The sensitivity of detection of minority AM fungal populations via DNA extraction, nested PCR amplification and TTGE analysis was tested by mixing different number of spores of G. clarum and G. coronatum. DNA was extracted from mixtures containing 1 spore of G. clarum plus 1 of G. coronatum, 1 of G. clarum plus 10 of G. coronatum, and 10 spores of G. clarum plus 1 of G. coronatum. In the three cases both species were identified in the TTGE gel, although the G. clarum DNA was preferentially amplified when DNA was extracted from one spore of each species (Fig. 3(a)). Since the success in obtaining PCR products from single spores is variable and unpredictable, sensitivity of the TTGE approach was also tested by combining DNAs extracted from G. clarum and G. coronatum in different proportions. As shown in Fig. 3(b) a clear limit of detection was observed when the minority species accounted for 1:1000 or less of the total DNA concentration.

Figure 3.

TTGE sensitivity analysis. 18S DNA fragments were obtained by nested PCR amplification of: (a) genomic DNA extracted from mixtures containing different number of spores of G. clarum and G. coronatum. Lane 1, 1 G. clarum spore plus 1 G. coronatum spore; lane 2, 1 G. clarum spore plus 10 G. coronatum spores; lane 3, 10 G. clarum spores plus 1 G. coronatum spore; or (b) a mixture containing different amounts of genomic DNA from each species. Lane 1, 100 ng G. clarum DNA plus 100 ng G. coronatum DNA; lane 2, 100 ng G. clarum DNA plus 10 ng G. coronatum DNA; lane 3, 100 ng G. clarum DNA plus 1 ng G. coronatum DNA; lane 4, 100 ng G. clarum DNA plus 0.1 ng G. coronatum DNA; lane 5, 100 ng G. clarum DNA plus 0.01 ng G. coronatum DNA; lane 6, 100 ng G. clarum DNA plus 0.001 ng G. coronatum DNA. The position of the bands for the two species is indicated on the right.

3.3TTGE analysis of different isolates from the same species

The TTGE profiles of two ecotypes of G. intraradices, three of G. mosseae and two of G. viscosum were compared to test if isolates from the same species could be distinguished in the denaturing gel. The different isolates of G. intraradices and those of G. mosseae always migrated at the same position on the TTGE gel, and could therefore not be distinguished from each other (Fig. 4). However, the two isolates of G. viscosum produced two bands that migrated at the same position on the TTGE gel, but additional bands were observed in one of the isolates, making it possible to distinguish between them. Resolution of different isolates might require, as discussed by Kowalchuk et al. [20], analysis of more variable DNA regions, such as a different region within the 18S rDNA [31] or regions within the 25S rDNA [32].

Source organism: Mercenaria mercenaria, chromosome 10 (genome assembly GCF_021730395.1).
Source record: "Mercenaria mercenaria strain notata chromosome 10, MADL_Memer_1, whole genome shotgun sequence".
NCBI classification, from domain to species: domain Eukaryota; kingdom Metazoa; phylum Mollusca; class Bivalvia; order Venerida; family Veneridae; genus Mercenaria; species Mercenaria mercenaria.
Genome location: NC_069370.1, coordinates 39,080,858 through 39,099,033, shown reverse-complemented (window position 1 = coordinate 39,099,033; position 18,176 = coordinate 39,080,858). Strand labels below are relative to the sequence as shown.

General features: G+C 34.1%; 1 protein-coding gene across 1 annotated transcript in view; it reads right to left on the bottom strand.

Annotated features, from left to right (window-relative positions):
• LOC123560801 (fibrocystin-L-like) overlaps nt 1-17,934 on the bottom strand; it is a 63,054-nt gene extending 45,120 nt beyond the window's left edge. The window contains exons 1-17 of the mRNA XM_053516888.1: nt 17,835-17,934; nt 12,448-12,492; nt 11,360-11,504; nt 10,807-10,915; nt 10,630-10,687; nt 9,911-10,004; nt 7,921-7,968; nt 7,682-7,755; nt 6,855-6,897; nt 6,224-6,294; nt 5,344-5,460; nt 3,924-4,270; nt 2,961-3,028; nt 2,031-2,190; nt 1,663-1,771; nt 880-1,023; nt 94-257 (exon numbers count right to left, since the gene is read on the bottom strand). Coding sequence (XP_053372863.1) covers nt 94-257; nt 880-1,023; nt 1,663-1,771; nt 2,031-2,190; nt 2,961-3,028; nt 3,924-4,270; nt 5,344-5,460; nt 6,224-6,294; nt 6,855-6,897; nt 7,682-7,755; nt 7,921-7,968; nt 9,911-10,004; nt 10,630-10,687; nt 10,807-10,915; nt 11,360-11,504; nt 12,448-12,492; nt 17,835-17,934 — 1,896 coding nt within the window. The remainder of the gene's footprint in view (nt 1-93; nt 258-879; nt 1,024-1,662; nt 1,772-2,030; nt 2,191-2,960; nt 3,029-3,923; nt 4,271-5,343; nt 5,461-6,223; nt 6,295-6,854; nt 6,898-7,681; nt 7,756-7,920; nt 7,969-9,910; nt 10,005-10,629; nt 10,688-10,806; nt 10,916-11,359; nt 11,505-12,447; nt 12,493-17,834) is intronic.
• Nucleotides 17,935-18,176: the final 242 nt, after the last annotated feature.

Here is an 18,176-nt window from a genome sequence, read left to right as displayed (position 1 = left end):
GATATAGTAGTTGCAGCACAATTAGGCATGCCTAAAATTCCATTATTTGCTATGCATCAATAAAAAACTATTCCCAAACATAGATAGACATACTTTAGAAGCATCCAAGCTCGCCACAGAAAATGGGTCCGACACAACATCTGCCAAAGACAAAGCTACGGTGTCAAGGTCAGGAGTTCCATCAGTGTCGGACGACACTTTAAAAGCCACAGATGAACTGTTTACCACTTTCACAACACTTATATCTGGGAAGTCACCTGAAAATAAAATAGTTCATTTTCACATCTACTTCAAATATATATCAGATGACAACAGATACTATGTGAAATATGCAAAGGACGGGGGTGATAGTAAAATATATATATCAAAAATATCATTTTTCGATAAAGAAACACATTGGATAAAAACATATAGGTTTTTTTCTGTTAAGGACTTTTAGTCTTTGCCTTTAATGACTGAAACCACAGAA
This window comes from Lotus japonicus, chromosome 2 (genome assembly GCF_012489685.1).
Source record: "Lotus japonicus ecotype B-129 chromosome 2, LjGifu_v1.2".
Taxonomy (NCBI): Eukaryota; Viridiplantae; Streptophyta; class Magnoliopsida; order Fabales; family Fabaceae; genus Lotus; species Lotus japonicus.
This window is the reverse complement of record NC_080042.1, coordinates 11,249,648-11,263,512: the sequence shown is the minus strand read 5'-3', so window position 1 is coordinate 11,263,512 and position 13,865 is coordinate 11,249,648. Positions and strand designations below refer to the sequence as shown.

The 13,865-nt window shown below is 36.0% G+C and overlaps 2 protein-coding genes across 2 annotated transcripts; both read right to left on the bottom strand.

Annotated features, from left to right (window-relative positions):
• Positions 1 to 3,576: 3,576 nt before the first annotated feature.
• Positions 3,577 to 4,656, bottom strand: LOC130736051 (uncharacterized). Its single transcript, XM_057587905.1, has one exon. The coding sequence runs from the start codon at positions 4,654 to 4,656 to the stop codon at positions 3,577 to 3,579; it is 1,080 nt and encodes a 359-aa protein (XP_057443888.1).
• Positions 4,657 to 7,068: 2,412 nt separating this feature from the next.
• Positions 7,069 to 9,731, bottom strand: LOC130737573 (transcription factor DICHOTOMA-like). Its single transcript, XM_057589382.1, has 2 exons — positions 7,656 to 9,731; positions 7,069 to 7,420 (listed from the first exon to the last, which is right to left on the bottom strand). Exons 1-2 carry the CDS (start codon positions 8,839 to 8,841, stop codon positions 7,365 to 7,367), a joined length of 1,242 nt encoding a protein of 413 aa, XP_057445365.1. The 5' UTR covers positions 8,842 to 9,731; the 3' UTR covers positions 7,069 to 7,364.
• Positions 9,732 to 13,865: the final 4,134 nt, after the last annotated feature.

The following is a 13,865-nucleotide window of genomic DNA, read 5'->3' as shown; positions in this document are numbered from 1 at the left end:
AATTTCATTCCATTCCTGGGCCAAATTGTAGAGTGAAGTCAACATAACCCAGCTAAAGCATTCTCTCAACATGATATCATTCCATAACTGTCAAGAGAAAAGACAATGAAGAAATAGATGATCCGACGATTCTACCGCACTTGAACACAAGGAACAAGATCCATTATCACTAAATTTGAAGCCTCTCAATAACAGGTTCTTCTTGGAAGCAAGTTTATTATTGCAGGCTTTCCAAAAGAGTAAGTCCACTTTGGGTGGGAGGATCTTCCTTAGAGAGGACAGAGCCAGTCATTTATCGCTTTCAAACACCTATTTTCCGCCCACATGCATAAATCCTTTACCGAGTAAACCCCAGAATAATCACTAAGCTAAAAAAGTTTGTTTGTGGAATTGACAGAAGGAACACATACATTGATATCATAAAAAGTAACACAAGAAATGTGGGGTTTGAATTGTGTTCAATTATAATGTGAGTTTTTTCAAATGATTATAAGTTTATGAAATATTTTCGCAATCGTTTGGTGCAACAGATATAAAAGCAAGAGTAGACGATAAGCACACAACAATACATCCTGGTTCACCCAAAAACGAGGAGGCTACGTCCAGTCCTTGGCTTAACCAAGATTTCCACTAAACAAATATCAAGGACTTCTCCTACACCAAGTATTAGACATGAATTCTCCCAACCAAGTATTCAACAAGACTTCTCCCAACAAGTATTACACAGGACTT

Figure 4.

TTGE analysis of the 18S rDNA NS31-Glo1 region of different ecotypes of G. intraradices (lanes 1 and 2), G. mosseae (lanes 3, 4 and 5), G. viscosum BEG126 (lanes 6 and 7) and G. viscosum isolated from Alicante (lane 7).

3.4Application of TTGE to mycorrhizal roots

To test the potential of the technique to detect the AM fungal species colonising a root, DNA was extracted from the roots of different shrub plants inoculated with three of the AM fungal species characterized in this paper and a nested PCR was performed using the primer sets described above. Mycorrhizal colonization degrees of the L. latifolia, T. mastichina and R. sphaerocarpa test plants were 34, 35 and 60% respectively. In all the root samples analysed, the AM fungal species colonising the roots were clearly identified by TTGE analysis (Fig. 5). Comparison of the TTGE bands obtained from the roots with the TTGE fingerprint of each of the AM fungal species allowed identification of G. constrictum, G. intraradices and G. mosseae in the three analyzed root systems. These data clearly reveal the feasibility of the nested PCR-TTGE approach described in this paper to identify the AM fungal species colonizing a root.

Figure 5.

Detection of the AM fungi colonising the roots of different plants by TTGE analysis of their 18S rDNA NS31-Glo1 regions. Lanes 1–3 are nested PCR fragments from spores of G. constrictum (lane 1), G. intraradices (lane 2) and G. mosseae (lane 3). Lanes 4–6 are nested PCR fragments from roots of Lavandula latifolia (lane 4) Thymus mastichina (lane 5) and Retama sphaerocarpa (lane 6) inoculated with a mixture of the AM fungi indicated above.

4Conclusions

We have shown that it is feasible to differentiate species within the genus Glomus by TTGE analysis of the NS31-Glo1 region of their 18S rDNA. Moreover, this approach allows characterization of the AM fungal species actually colonising a root. Even though more research is needed to assess whether this technology allows discrimination between other AM fungal species, the experimental approach here described seems to be appropriate for ecological studies involving AM fungi. Ongoing research is being performed to determine the potential of this method when applied to field roots with unknown AM symbionts.

Acknowledgement

This research was supported by the Spanish CICYT-EU co-financed programme (Projects REN2000-1506 GLO and REN2003-00968/GLO), and by the EU project (CONSIDER EVK2-2001, 00254). Pablo Cornejo was supported by a grant from the Spanish Agency for International Cooperation (AECI).